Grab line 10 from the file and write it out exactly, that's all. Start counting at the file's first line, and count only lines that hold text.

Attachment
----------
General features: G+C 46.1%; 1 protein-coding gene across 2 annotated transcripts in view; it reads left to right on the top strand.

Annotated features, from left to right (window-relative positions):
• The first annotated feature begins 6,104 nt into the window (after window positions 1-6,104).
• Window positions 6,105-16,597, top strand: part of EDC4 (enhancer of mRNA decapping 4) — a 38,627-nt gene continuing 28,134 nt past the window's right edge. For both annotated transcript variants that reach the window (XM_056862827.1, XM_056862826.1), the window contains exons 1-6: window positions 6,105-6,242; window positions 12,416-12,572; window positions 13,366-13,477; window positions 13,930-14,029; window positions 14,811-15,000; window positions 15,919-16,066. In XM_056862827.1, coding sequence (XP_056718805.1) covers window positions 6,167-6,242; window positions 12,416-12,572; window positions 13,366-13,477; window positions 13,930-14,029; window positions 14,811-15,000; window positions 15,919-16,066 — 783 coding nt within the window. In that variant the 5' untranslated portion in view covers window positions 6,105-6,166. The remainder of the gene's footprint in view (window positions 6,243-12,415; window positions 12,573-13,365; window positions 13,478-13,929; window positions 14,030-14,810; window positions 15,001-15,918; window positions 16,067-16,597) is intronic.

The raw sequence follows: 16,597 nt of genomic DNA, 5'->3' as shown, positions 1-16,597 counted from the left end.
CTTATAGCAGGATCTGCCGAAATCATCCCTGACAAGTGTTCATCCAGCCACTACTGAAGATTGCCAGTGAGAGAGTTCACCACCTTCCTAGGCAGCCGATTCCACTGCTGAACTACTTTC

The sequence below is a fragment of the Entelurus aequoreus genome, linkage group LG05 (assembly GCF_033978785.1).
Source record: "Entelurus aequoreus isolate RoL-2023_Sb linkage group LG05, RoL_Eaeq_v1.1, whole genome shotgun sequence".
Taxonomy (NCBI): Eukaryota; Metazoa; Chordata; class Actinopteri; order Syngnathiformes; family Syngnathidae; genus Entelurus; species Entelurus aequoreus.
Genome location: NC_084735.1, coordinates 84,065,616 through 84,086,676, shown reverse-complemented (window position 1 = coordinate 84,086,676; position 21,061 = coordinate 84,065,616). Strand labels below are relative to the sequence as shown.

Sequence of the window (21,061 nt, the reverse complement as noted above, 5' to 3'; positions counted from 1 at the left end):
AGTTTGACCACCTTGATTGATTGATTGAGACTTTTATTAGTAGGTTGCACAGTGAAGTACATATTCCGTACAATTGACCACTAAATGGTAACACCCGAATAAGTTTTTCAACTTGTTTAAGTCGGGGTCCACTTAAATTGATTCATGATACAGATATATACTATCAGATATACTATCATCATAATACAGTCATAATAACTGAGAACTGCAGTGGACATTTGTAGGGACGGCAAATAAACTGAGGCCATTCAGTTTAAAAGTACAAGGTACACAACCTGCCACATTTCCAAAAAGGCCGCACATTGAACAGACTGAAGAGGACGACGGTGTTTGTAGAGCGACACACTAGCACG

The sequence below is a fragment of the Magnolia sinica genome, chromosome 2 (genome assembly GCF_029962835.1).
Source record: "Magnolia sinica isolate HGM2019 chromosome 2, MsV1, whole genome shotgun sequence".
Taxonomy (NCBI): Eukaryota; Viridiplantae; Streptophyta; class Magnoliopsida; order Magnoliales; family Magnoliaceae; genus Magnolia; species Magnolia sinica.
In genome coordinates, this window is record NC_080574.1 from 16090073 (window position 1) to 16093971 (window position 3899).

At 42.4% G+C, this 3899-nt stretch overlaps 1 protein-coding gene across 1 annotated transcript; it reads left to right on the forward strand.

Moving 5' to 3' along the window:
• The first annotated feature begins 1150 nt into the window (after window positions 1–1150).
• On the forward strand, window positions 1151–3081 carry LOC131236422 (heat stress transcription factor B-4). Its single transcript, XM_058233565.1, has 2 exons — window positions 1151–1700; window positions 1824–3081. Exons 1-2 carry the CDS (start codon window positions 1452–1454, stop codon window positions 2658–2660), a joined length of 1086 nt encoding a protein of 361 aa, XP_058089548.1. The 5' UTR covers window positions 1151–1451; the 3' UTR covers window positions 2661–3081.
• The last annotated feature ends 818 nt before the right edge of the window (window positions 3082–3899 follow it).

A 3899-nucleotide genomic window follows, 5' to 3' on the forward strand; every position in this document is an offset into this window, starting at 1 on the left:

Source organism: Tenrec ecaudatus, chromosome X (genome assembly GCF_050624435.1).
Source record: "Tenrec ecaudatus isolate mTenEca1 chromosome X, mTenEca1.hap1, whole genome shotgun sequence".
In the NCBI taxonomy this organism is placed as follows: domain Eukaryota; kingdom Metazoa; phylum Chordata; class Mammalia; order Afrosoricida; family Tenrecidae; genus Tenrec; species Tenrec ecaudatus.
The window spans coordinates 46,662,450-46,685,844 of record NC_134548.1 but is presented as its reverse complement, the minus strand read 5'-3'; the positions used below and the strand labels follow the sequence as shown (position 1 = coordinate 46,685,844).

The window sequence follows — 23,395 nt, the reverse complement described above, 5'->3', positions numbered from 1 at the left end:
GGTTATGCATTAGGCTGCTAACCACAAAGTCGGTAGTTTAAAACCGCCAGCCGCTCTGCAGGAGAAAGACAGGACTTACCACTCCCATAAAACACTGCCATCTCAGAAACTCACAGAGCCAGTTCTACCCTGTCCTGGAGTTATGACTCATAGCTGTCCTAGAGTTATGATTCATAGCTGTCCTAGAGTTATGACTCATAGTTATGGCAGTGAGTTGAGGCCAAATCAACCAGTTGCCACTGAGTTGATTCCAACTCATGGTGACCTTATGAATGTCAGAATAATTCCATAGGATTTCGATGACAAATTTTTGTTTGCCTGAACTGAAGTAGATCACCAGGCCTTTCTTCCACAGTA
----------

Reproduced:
Genome location: NC_084735.1, coordinates 84,065,616 through 84,086,676, shown reverse-complemented (window position 1 = coordinate 84,086,676; position 21,061 = coordinate 84,065,616). Strand labels below are relative to the sequence as shown.